Interpreting the Disciplinary

South Africa is a beautifully multi-coloured, multi-cultural, multi-lingual country, comprising of people hailing from all walks of life. We certainly are a Rainbow Nation in every sense. It’s one thing to acknowledge and celebrate our eclectic melting pot. But in some cases that’s not enough. Where appropriate, and particularly in situations where justice demands it, other people’s cultural differences require more than just lip-service. One such example is in the employment relationship.

In a recent case, an employer found itself somewhat out-of-pocket for failing to provide an interpreter during a disciplinary hearing.

In this case, an employee refused to obey a reasonable instruction given by the employer, and duly found himself being dismissed. Which in turn led to the matter being referred to the CCMA. Where the commissioner considered the facts, and decided that the employee’s dismissal was substantively unfair, ie. there were insufficient grounds to dismiss him. The commissioner decided to award the employee three months’ salary as compensation.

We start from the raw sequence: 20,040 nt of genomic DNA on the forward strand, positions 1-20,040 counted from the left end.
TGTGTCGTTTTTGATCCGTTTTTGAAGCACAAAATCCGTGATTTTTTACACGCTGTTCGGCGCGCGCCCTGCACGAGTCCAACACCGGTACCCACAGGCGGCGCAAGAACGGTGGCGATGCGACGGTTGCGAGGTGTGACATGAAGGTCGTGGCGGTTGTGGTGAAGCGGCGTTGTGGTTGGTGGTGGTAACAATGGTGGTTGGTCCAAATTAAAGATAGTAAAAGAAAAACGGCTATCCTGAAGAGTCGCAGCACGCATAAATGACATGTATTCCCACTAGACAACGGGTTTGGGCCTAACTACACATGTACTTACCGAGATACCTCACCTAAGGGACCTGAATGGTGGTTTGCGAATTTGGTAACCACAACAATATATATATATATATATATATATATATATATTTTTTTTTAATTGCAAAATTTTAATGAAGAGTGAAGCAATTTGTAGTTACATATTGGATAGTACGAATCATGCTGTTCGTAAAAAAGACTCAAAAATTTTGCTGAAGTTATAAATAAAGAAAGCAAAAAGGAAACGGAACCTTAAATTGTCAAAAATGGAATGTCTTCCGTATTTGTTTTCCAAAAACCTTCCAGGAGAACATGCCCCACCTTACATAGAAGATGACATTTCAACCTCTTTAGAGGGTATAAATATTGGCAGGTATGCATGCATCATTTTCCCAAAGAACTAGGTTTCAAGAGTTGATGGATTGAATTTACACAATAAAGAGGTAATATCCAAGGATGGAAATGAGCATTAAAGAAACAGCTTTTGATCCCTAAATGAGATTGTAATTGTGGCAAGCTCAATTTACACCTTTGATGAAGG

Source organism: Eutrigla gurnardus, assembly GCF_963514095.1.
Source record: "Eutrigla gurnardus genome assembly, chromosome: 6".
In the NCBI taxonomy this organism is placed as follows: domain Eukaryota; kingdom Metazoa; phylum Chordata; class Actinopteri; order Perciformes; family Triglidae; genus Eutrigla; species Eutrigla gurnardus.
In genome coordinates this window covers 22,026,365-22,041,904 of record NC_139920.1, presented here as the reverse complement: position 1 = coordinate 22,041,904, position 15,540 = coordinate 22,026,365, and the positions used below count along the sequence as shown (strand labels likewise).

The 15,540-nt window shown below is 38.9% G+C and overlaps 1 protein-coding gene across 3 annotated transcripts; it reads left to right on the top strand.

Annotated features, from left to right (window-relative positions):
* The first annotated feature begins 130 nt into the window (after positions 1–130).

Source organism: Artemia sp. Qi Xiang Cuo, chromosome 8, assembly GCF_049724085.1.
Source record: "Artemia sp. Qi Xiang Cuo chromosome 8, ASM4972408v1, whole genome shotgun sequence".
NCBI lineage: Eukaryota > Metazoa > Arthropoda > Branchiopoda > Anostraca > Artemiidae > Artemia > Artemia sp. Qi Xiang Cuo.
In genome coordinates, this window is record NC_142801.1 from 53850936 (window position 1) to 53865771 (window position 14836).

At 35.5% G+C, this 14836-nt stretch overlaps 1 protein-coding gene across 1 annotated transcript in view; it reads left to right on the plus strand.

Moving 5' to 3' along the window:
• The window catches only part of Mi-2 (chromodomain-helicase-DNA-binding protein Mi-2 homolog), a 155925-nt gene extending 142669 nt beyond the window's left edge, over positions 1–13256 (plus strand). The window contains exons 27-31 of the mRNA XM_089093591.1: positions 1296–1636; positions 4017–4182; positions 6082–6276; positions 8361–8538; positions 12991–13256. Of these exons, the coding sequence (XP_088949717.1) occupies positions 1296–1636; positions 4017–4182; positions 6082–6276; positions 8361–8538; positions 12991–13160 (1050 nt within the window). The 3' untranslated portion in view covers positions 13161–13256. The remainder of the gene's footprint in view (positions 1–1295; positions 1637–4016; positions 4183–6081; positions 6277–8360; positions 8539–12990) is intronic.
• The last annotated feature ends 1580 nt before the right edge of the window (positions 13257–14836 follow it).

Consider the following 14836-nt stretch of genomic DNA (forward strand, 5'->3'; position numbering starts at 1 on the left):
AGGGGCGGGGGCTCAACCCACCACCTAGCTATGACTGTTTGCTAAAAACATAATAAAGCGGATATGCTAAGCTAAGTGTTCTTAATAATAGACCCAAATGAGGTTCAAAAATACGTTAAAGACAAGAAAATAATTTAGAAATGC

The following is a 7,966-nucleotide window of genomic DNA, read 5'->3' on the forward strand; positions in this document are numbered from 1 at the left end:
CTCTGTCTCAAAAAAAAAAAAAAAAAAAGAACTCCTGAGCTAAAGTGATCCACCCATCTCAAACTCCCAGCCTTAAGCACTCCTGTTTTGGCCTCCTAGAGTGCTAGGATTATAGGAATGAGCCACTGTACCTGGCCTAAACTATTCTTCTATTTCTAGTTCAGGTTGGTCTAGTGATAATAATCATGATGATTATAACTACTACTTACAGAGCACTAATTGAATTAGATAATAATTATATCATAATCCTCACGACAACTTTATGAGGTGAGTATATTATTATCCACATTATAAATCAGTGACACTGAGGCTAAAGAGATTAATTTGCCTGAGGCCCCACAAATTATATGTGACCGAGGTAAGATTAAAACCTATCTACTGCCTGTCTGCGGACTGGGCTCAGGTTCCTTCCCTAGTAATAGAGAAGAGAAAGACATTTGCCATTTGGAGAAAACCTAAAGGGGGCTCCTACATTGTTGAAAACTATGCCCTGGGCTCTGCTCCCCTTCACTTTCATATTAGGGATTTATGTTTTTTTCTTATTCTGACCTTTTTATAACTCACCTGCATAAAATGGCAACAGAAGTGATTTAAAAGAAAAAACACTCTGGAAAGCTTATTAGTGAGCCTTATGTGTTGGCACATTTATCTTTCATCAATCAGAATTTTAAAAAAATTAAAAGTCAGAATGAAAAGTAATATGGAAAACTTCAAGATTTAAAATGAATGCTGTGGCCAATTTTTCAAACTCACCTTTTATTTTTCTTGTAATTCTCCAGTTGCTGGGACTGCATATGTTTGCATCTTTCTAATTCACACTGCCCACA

The employee, however, wasn’t happy with this order. He took the order on review, claiming that his dismissal was procedurally unfair, ie. there was a problem with the dismissal procedure which rendered his dismissal unfair. He alleged that the procedural problem was the following: the employer had not provided him with an interpreter.

Let us rewind to the time of the disciplinary. The employee had, at the time and in several instances, requested the employer to provide a Sepedi interpreter. The employer did indeed provide an interpreter: but this interpreter could only interpret Sesotho and Tswana. The employer’s position was that this shouldn’t have been an issue. The reason being, the employer’s business was conducted in English. Plus the employee himself was, in the employer’s estimation, sufficiently proficient in English and therefore capable of following the disciplinary proceedings without the help of an interpreter.

The court disagreed with the employer. It was held that the employee had a right to an interpreter in his own language. The employee had expressly exercised this right by requesting an interpreter. The employer failed to respect this right; they failed to provide a Sepedi interpreter as per the employee’s request. This rendered the dismissal procedurally unfair. The court duly increased the compensation payable to the employee to seven months’ salary.

Employers are urged to consider every component of their disciplinary hearings; deny the employee’s rights at your peril. And be prepared by ensuring that your employment policies and procedures are in place and properly followed.

Please note that this information is supplied for general information and does not constitute legal advice. It is advisable for you to contact a legal practitioner for guidance in respect of your unique requirements.

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